Radio ffn, commercial radio broadcaster, maintains a regional studio located in the NWZ building.


Oldenburger Lokalteil, features and op-ed pieces on local culture and politics (in German)
Nordwest-Zeitung TV Local video news clips published by the Nordwest-Zeitung

Tertiary education

There are two public universities in Oldenburg.

The Carl von Ossietzky University of Oldenburg was founded in 1973 based on a previous college for teacher training, the Pädagogische Hochschule Oldenburg, which had a history in Oldenburg dating back to 1793. The university was officially named after Carl von Ossietzky in 1991. As of January 2012, it has almost 10,700 students, a scientific staff of 1,105, as well as 923 technical and administrative staff.[5]

The Jade-Hochschule, a university of applied sciences (UAS). The former Fachhochschule Oldenburg (until 1999) was founded in 1971, a merger of the previous engineering academy with the nautical college in Elsfleth. Oldenburg already had a history of construction engineering schools dating back to 1882. Starting in 2000, the Fachhochschule had been part of multiple re-organisations involving several UAS in the northwestern region. A relaunch took place in 2009 under the new name Jade-Hochschule (previously: Fachhochschule Oldenburg/Ostfriesland/Wilhelmshaven). The Jade-Hochschule now comprises branches in three towns: Oldenburg, Elsfleth, and Wilhelmshaven. Based in Oldenburg are the departments of architecture, construction engineering and construction management, geodesy, as well as the institute of hearing aid technology and audiology. There are about 2,000 students in the Oldenburg branch.[6] (The Elsfleth branch offers Bachelor’s degree courses in nautical science, international logistics, and harbour management. The Wilhelmshaven branch offers courses in engineering, business management, and media management.)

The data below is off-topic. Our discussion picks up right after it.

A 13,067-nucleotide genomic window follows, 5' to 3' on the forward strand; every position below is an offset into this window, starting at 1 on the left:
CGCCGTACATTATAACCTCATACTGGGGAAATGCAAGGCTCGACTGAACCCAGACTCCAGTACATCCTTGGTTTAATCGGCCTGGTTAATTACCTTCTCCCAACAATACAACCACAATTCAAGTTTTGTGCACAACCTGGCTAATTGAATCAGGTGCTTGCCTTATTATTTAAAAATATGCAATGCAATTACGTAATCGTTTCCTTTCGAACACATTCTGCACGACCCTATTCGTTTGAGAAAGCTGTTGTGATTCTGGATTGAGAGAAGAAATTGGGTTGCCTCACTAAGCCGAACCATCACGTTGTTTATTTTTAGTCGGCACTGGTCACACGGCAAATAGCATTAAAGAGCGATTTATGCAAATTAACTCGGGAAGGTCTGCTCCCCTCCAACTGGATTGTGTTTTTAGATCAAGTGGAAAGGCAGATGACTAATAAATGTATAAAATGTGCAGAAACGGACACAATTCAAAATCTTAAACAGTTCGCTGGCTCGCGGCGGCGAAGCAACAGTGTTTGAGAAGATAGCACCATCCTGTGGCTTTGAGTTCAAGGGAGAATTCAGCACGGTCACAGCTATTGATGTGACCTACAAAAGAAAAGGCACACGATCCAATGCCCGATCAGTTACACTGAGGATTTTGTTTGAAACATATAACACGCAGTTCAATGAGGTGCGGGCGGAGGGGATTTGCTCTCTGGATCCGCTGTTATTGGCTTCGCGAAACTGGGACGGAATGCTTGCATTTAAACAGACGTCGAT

Privately managed institutions of higher education:

Since 2004 the Berufsakademie Oldenburg, a college of cooperative education, offers a B.Sc. degree course in business informatics. The dual-system course combines practical vocational training at one of the partnering local companies with periods of academic studies.